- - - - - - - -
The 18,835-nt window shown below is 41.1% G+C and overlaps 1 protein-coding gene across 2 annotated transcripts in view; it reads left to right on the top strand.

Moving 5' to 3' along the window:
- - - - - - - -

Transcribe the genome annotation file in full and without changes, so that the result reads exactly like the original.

The 18,835-nt window shown below is 41.1% G+C and overlaps 1 protein-coding gene across 2 annotated transcripts in view; it reads left to right on the top strand.

Moving 5' to 3' along the window: